FILM REVIEW: Mama Pingpong Social Club 妈妈桌球3 min readReading Time: 3 minutes
A-Mian has been living alone for years. One day, she goes to a pingpong club. To her surprise, she finds all the women there are incredibly energetic. Suddenly, an accident changes A-Mian life. She probably finds a way to make her daughter stay with her forever. This time she is determined to obtain everlasting happiness.
Director: Shiang-An Chuang
Cast: Wang Chuan, Yu Chen
Review by Leon Lau
Mama PingPong Social Club (2018) smartly side steps the conventions of the genre and injects its story of motherhood with a surprising amount of bite with one secret ingredient. Horror.
The coming of age genre has seen a resurgence in popularity in the past decade. Whether it is told from the child’s perspective like in Ladybird (2017), or from the parents’ point of view ala Boyhood (2014), the genre has been covered extensively. And here, the story starts out in a deceptively straightforward manner.
A-Mian (Wang Chuan ) is a lonely mother living alone at home, while her daughter is out pursuing her dream of becoming a dancer. The film opens with her isolation. A-Mian is framed alone in her bed, while the rest of the neighbouring old folks gather outside to do their morning exercise. The house she lives in is shown to us in quick, wide, empty shots as the repetitive sound of a fan clicking back and forth permeates the opening.
All this focus on the mundane puts us into A-Mian’s headspace in just a few minutes. It’s an effective ruse that lulls us into a false sense of safety until the middle act turn. If you have seen the trailer for Mama PingPong Social Club, then unfortunately the twist might already be spoiled as it is featured prominently in the film’s marketing. However if you can go into this short blind, you absolutely should.
The sense of journey and discovery that director Shiang-An Chuang packs into this 26 minute short is incredible. With an efficient sense of pacing and story structure, the film moves quickly and with confidence. More importantly, it remembers to ground its more bizarre horror elements by focusing on the distance in A-Mian’s relationship with her daughter.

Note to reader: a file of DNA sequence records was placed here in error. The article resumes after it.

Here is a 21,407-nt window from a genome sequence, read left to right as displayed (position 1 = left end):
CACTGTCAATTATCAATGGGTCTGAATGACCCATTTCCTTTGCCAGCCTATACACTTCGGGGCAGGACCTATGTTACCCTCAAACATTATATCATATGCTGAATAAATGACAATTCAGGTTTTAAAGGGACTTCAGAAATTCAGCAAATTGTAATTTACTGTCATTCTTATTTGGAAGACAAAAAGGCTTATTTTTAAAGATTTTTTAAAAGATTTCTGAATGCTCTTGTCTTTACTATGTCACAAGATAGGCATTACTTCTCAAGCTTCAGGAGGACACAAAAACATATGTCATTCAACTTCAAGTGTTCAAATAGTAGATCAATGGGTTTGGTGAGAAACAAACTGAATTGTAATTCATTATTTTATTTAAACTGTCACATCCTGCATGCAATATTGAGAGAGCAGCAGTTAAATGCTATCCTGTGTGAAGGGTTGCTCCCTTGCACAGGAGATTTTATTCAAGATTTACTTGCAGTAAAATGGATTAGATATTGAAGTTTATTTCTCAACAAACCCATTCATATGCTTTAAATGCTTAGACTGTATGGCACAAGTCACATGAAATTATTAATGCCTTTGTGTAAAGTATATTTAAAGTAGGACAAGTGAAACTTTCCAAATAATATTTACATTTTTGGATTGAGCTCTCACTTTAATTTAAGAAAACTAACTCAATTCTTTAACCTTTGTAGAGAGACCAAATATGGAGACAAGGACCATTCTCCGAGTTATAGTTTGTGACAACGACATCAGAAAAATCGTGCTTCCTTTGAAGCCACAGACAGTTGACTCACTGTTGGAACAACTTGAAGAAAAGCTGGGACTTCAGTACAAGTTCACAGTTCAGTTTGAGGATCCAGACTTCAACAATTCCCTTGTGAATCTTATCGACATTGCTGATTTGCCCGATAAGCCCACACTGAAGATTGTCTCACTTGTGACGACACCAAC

Wang Chuan is fantastic as the mother, embodying both the proud and headstrong matriarchal role, as well as the more vulnerable side of a parent who does not want to be away from her children. It’s a wonderfully physical performance where more is conveyed by subtle actions than words, and her struggle to connect with her daughter hits the hardest in the emotionally explosive ending. Up until this point, most of the film has been framed in wide shots, which makes the use of rare close ups on Wang Chuan extremely powerful in the third act.
This is a bizarre, heartbreaking tale about seeing your children grow up, and facing the reality of them leaving the nest. If you can handle tonal shifts and aren’t too squeamish about blood, give this one a shot.
About Kaohsiung Shorts
高雄拍 (Kaohsiung Shorts) aims to make Kaohsiung the Taiwanese short film base, to discover and showcase new short films that break the norms, boundaries and stereotypes through the use of media. Started in 2012 by the Kaohsiung Film Archive, Kaohsiung Shorts is a short film grant that aims to encourage film talents to be based in Kaohsiung and be inspired by the city. Films created under this programme will be having their Taiwan premiere during the Kaohsiung International Film Festival. Since 2015, short films created under the Kaohsiung Shorts have been showcased in other countries such as Hong Kong, France, Japan, Korea and Vietnam.